Action 3. Ensure that smoke detectors have a much broader application in European homes. If people are not able to escape quickly enough or cannot escape at all, install domestic sprinklers as they are an indispensable solution in these circumstances.
Action 4. Evaluate and improve the functioning of Lower Ignition Propensity (LIP) cigarettes .
Realising action points 2 & 3 will require the EU and national governments to be most involved in implementing these measurements.
To realise action point 4, EuroFSA asks the EU to follow-up on this.
Fire safety must be an inseparable part of the energy transition
There is insufficient awareness, knowledge and competency regarding the new fire hazards associated with the energy transition. The already established rise of fires associated with this development demands that fire safety is seen as an essential aspect of the energy transition and circular construction. This will prevent an increase in fire casualties in the coming years.
Action 5. Develop knowledge and competency to ensure fire safety adequately accompanies the energy transition. Address the fire risks associated with the new forms of energy and ensure regular inspections.
To realise this action point, EuroFSA urges national (and local) governments and industry to be involved in the follow-up. We call upon the EU to play a stimulating role in this.
Raise the awareness of fire safety
People being aware of their responsibilities regarding fire safety is of utmost importance. If people act fire safe, the chances of a fire breaking out are reduced. And if people know how to act when a fire does break out, the chance of casualties is decreased. Education in and awareness of fire safety is therefore an essential aspect of a more fire-safe Europe. Because, in the end, people make the difference.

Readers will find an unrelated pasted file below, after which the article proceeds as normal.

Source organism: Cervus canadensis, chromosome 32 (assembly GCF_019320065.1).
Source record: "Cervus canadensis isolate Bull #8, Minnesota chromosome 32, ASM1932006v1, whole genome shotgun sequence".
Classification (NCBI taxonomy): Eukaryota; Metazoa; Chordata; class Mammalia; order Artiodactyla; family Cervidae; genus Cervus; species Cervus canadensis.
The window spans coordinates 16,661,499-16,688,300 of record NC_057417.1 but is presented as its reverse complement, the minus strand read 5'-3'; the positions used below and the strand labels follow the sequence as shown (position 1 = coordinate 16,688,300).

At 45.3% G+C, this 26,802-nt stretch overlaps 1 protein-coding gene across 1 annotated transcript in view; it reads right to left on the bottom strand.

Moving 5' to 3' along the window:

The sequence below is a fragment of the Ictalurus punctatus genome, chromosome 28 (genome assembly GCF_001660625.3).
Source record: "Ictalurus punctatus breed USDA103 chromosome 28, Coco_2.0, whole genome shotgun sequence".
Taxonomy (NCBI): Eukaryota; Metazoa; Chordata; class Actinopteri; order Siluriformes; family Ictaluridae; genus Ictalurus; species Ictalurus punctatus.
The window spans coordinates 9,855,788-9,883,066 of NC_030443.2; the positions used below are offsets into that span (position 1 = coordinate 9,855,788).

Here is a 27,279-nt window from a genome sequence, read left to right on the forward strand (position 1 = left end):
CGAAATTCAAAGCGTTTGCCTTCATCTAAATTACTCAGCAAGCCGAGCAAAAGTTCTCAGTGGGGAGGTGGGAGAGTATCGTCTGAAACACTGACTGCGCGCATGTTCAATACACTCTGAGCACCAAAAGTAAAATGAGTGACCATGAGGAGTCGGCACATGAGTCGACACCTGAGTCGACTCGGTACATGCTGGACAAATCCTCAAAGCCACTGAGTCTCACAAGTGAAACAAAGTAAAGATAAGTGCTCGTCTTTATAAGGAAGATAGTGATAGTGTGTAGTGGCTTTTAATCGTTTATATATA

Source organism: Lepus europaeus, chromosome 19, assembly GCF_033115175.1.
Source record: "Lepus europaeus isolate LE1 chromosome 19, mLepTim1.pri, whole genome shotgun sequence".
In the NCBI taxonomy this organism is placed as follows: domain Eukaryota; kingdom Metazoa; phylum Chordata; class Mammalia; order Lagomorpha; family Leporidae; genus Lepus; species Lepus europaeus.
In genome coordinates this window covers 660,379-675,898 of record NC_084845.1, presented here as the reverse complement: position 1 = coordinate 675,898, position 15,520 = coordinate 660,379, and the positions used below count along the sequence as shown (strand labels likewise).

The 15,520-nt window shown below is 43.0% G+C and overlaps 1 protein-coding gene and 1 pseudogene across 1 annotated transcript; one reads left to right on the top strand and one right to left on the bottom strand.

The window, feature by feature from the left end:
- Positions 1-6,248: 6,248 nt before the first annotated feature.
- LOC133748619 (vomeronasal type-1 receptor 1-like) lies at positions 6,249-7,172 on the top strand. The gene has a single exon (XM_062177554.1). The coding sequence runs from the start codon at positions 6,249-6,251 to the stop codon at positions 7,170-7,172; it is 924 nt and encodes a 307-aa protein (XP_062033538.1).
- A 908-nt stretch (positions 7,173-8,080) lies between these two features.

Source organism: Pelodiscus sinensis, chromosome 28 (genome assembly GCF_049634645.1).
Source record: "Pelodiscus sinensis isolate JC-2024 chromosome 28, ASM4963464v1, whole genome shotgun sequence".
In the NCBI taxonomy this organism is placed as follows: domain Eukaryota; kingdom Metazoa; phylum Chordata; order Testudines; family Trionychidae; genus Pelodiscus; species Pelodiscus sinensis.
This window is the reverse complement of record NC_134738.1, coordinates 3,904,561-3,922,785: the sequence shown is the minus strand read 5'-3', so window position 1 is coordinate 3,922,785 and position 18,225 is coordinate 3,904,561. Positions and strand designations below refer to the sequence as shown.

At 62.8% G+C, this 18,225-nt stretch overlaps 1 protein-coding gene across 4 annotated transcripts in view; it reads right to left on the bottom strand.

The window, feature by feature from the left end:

Action 6. Encourage and support the activities of the Fire Rescue Services regarding Community Fire Safety projects , both at a national and international level, and change the mentality from ‘nice to have’ to ‘need to have’.
Action 7. Stimulate (or foster) scientific research on improving the fire safe behaviour of people and the effectiveness of interventions in the field of Community Fire Safety.
To realise action point 6, EuroFSA calls upon the European Commission (via the European Union’s funding programmes) and national governments to encourage, support or foster the Fire Rescue Services’ Community Fire Safety projects. The FEU needs to play an important role here as well.
To realise action point 7, relevant public bodies at all levels (from the European Union to the local levels) and universities must be the agencies most involved in this.
Realise EU-wide data on residential fires
Good, up-to-date and reliable data is an essential part of pursuing a good fire prevention policy. In Europe, data is collected on almost everything, but not on residential fires. This needs to change.
Action 8. As soon as the results of the EU pilot project on fire statistics are known, a start needs to be made with the actual data collection of (at least) residential fires at a European level and the integration of them within Eurostat.
To realise this action point, EuroFSA asks the European Parliament to support a preparatory action to follow-up the pilot project.
Improve EU-wide communication and collaboration
EU-wide communication and collaboration is essential in order to share (and connect) successful initiatives and best practices with each other and to realise a broad application of innovations. At the moment, this is still lacking.
Action 9. Give more room to other actors within the FIEP (such as the Fire Rescue Services and other Directorates-General) and focus the FIEP on the exchange of knowledge and innovation in fire safety, with vulnerable citizens as its most important target group.
Action 10. Realise better cooperation between the Member States and industry on market surveillance.
To realise action point 9 & 10, EuroFSA asks the European Commission to follow-up on these requests.